Meg will take two parameters, a list of domains to h̶a̶r̶a̶s̶s̶ test, and a wordlist of url paths (or just one). It will then try every domain against one entry from the wordlist, before moving onto the next. This way, the domains have more time between each request.

Self Crawling

Self Crawling: Automated Curiosity. If we find a link on a page, where does it go? Where do the new links on that page go? And so on.

For this, we use what we call a “crawler” or a “spider”. There are a number of great tools used for this, and it’s also a fun project to build your own (it’s suprisingly simple). I recommend hakrawler, it is a concise tool written in golang.

Example of using hakrawler on tesla.com

Passive Discovery is about visiting third party sources, that have information on our target. The target never receives requests from us. stealthy.

For this section, there are tools which automated and aggregate these methods. The most commonly known is gau (Get All URLS).

Common Crawl

Would you like 200TB worth of internet data for free? Welcome Common Crawl. A 7 year long project to make internet data available to everyone.

Common Crawl Logo. https://commoncrawl.org/

This dataset can be accessed via the GAU or it can accessed directly via the Common Crawl Index.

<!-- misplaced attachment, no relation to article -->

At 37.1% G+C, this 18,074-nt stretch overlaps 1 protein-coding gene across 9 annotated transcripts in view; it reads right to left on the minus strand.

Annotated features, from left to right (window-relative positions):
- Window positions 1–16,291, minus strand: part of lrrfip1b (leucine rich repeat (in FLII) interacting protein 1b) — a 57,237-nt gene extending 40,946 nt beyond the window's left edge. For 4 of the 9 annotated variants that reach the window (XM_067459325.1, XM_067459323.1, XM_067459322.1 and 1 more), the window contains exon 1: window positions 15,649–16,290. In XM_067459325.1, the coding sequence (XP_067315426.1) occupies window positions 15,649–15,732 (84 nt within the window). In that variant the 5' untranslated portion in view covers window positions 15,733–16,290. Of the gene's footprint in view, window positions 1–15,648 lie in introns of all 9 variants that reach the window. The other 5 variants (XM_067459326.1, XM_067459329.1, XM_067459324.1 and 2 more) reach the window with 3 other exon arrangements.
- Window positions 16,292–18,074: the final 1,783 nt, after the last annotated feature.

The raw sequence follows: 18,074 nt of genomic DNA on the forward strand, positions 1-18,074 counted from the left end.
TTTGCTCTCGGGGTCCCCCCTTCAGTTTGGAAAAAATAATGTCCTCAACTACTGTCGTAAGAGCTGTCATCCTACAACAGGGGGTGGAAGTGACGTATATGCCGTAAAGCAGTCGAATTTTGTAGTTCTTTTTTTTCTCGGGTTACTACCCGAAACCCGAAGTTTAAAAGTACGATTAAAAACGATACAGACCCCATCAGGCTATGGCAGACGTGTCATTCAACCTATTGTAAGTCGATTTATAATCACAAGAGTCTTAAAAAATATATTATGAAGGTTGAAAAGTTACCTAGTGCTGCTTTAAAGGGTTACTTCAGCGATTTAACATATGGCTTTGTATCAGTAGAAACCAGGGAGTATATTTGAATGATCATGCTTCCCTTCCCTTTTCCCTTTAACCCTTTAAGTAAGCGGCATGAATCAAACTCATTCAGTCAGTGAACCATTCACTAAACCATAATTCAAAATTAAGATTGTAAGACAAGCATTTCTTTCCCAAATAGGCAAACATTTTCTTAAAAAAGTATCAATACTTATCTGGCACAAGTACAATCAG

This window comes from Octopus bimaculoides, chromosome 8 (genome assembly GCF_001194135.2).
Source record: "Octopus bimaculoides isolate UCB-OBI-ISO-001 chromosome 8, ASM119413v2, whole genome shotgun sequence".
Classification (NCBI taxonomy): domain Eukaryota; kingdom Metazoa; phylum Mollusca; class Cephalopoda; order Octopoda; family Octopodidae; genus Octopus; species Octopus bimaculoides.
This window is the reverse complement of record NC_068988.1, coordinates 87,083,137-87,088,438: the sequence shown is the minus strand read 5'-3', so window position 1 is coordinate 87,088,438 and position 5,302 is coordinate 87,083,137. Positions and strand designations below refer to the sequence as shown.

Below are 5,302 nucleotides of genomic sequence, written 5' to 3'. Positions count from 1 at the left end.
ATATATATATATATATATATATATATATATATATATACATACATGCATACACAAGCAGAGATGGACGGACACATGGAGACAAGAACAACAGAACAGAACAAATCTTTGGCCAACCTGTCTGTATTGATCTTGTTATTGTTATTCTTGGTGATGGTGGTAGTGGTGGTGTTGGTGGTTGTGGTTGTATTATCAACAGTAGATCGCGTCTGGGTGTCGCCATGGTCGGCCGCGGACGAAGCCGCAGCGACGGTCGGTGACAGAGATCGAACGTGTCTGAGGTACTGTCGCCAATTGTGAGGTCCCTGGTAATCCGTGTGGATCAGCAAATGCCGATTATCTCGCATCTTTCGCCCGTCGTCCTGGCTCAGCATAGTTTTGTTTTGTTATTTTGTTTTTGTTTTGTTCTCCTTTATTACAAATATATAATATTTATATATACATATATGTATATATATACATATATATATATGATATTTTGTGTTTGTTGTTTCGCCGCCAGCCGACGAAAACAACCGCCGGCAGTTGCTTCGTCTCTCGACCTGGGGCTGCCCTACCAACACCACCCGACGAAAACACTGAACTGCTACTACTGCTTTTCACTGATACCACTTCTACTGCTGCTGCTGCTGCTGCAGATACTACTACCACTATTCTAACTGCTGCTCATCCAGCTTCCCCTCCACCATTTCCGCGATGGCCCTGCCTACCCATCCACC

WayBackMachine

The WayBackMachine (AKA The Internet Archive), is another free dataset of historical urls, endpoints and resources.

WayBackMachine Logo. Source: https://archive.org/web/

Fun Fact: Gau is based of TomNomNom’s original tool which exclusively got urls from the waybackmachine.

Existing Databases: AlienVault’s OTX and URLScan.io

AlienVault’s OTX and URLscan.io are vast open source security tools which also have datasets that can be queried. AlientVault’s OTX and URLScan is included in gau.

AlientVault OTX Logo. https://otx.alienvault.com/

Manual Discovery!? If we have all these amazing automated ways of Content Discovery, why on earth would we waste our precious time? It may sound contradictory, but access to all these automated tools is exactly why we need manual discovery.

If we have access to them, so does everyone else on the internet, 10,000s of hunters running the same tools means most of the low hanging fruit will be picked before you can. So if you put more effort into discovery than other lazy hunters, you will reap more bounties.

Google Dorks

This method requires the lowest skill and will rewards the biggest bounties*.

Source code, passwords and Personal Information shouldn’t be public on a site, but developers are human, they make mistakes. We can search for these by using google dorks!

site:example.com filetype:bak — backups, source code, databases, logs, etc.

Demonstration of using google dorks to find secretssite:example.com filetype:mdf— SQL databasessite:example.com filetype:zip — source code, large datasets, anything. (Other compression extensions apply here too!)site:example.com filetype:sql— SQL related filessite:example.com filetype:db— Generic databasessite:example.com filetype:pdf— Internal secret reports